Travel Advice

Nepal opened its international borders to visitors in 1951 after almost a century and a half of complete isolation from the outside world. For an adventure destination, Nepal is hard to beat. With ancient history, fascinating cultures and the great scar of the Himalayas dominating the skyline, few can deny the overwhelming allure of this enchanting Kingdom.

Nepal’s population is extremely diverse. Culturally, it is almost impossible to pigeon-hole the enormous mosaic of ethnic groups in Nepal. Isolated villages have developed unique practices and traditions over the centuries which distinguish them from villages of similar clans. The cultural make-up can however be broken down into two very broad camps – people of Tibeto-Burmese origin from the Himalayas, and those of Indo-Aryan origin from the Indian subcontinent, represented by the Buddhist and Hindu religions respectively.

With magnificent mountain vistas and enormous cultural diversity, Trekking in Nepal really is a unique experience. Nepalis are an incredibly friendly people, and their special hospitality is an endearing feature of travel in this culturally diverse Kingdom.

Bear in mind that Nepal is a developing country, and travelling in this unique country often throws up unusual or frustrating surprises. Above all, you need to maintain a flexible and tolerant attitude, and view the unpredictability with a good sense of humour and a relaxed approach. The unpredictability of Nepal is one of its many fascinating and enduring charms. Whilst we have taken great care to plan a trip of a lifetime for you, this unpredictability means that the best-laid plans are from time to time frustrated. Planes can be cancelled, buses break down, and impromptu strikes occur. If this is something that you cannot accept, you might wish to reconsider your travel plans before booking with us.

Where we have to alter the trip arrangements as a result of these inconveniences, we shall of course consult with you before making any necessary changes to the itinerary.

Lodge Treks
Some of our trekking holidays use mountain lodge accommodation, particularly in the Annapurna regions. In recent years the quality of this type of lodging has improved dramatically - the lodges are comfortable and have excellent facilities. Staying in these lodges will bring us into contact with the locals, and often we will be accommodated in family homes. Lodges may vary from simple double rooms to fairly basic dormitories, depending on altitude and our trekking route. Staying in lodges is warmer than camping during the winter months, when temperatures can drop well below zero.

Camping treks
Some of our trips, particularly in the more remote areas, may be camping only and on these trips, we use only the best quality camping equipment. Camping is on a shared basis, and single supplements will apply where individual tents are requested. All meals are included on our camping treks; we will all eat together in the mess tent. Our experienced cooks provide a delicious and varied diet to meet any dietary needs, providing a balance between western and Nepali cuisine. Camping is a unique way of experiencing Nepal’s mountain regions.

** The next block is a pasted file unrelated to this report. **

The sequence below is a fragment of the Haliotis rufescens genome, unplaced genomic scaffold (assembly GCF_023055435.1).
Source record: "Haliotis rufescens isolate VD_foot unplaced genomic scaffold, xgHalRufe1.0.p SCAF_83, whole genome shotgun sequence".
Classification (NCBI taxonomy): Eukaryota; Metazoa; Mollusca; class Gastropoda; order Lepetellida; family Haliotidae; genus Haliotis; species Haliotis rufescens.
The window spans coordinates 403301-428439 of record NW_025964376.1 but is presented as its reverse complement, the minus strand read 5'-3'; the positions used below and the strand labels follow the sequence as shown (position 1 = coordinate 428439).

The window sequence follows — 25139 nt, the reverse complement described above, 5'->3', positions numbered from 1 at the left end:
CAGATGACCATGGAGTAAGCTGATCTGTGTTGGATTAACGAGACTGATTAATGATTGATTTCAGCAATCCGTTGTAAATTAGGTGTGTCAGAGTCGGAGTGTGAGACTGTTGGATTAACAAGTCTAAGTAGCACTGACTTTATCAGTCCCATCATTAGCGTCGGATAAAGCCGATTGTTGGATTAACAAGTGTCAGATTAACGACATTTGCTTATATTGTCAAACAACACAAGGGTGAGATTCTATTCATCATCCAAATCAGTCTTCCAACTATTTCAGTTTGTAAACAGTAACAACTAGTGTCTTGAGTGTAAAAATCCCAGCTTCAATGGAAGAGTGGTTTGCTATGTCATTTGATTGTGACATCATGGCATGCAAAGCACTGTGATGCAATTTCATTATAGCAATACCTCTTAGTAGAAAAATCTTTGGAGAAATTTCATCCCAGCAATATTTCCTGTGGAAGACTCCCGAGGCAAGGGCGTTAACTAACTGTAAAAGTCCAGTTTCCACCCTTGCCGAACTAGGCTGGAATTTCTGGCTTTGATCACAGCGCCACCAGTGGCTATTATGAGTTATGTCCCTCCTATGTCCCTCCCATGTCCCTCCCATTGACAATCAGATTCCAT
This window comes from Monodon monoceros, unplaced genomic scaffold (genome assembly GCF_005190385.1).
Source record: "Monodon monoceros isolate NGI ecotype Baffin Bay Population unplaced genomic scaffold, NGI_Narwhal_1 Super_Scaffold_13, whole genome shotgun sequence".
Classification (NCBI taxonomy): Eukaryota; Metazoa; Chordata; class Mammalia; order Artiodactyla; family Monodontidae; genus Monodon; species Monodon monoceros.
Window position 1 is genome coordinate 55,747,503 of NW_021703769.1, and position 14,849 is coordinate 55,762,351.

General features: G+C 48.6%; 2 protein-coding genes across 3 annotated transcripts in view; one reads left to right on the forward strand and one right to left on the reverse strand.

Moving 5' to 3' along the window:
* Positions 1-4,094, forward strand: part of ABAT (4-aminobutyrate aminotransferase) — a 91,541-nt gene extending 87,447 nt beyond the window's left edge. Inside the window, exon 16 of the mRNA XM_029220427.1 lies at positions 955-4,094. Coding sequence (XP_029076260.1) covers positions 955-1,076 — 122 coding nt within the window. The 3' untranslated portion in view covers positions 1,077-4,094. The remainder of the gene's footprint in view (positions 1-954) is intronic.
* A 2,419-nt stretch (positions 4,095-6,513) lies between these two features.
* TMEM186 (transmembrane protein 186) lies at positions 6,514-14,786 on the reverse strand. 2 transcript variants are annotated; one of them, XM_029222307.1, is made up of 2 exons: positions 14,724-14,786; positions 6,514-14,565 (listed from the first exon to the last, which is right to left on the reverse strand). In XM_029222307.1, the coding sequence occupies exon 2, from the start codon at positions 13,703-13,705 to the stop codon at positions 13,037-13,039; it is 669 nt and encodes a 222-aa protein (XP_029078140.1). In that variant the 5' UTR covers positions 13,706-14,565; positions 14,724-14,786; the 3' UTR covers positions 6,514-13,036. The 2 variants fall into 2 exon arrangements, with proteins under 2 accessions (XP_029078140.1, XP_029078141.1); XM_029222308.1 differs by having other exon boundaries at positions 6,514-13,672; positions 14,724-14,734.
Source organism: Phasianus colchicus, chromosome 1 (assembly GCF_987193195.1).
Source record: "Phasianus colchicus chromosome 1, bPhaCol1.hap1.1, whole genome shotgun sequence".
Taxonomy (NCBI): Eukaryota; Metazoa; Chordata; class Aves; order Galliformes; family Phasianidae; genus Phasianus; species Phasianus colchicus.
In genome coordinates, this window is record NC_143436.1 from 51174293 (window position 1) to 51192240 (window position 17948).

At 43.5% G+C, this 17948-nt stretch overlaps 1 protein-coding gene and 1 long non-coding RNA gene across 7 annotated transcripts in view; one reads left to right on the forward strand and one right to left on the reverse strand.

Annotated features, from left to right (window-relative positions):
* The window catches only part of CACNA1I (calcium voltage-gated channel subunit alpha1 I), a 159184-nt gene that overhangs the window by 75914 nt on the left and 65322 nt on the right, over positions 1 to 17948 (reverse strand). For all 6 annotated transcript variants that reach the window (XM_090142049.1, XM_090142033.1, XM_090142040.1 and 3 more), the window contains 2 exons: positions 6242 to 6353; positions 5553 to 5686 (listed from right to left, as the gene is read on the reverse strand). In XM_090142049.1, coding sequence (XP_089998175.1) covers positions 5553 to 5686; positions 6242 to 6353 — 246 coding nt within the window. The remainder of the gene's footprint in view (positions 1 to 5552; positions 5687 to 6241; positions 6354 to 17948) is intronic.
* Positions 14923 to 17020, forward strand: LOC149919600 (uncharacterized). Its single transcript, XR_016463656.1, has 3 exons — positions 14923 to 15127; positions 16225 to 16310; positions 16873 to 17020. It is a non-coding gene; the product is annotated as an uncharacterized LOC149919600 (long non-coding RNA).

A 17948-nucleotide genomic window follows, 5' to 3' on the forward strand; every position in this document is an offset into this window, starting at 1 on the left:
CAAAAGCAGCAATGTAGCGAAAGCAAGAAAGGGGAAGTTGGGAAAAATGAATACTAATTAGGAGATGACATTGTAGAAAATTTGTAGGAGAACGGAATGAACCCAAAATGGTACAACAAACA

Leader & crew
All of our trekking trips are accompanied by a local tour guide. Your luggage will be carried by porters. All you have to carry is what you need for the day: waterproofs, fleece, hat, camera, water bottle etc..

The climate in Nepal is governed by the monsoon which comes up from the Bay of Bengal. The monsoon lasts from June through to mid-September. We do not operate any treks in this period, mostly because the humidity and the leeches make for uncomfortable trekking conditions! There are two main trekking periods in Nepal. The post-monsoon period of October to December, and the pre-monsoon period of March to May.

October - December
In this period, the weather is invariably mild with classic blue sky days giving excellent views of the mountains, although the nights can be chilly, especially at altitudes. Daytime temperatures reach between 22 - 30° at the lower altitudes and decrease as you gain height. Into November, it gets progressively colder and the days shorter as the winter approaches. Up high at the snow line, temperatures can drop sharply at night, from 0 to -10 or -15.

March - May
In March the cold, dry winter season begins to give way to warmer, wetter spring conditions. Mornings are usually clear, although invariably the cloud cover builds in the afternoon and there may be the occasional rain shower. Although the build up of cloud can obscure views of the mountains, there is an explosion of colour at ground level as a multitude of wildflowers and rhododendrons come into bloom. As always, high up in the mountains, temperatures can drop dramatically, particularly above the snow line.

Below is a general list of gear for trekking in Nepal, with specifications for winter months (Dec-Feb). Try to keep the weight and bulk to a minimum by bringing clothes made from lightweight material. Don't pack too much clothing; one or two changes will be all you need. However, as the weather conditions in the Himalayas are often unpredictable, be prepared for all eventualities, be it rain, unseasonable cold or heat. Good walking boots/shoes with ankle support that are well broken-in (this means worn frequently prior to travel because new boots invariably equal blisters and discomfort).

4 season sleeping bag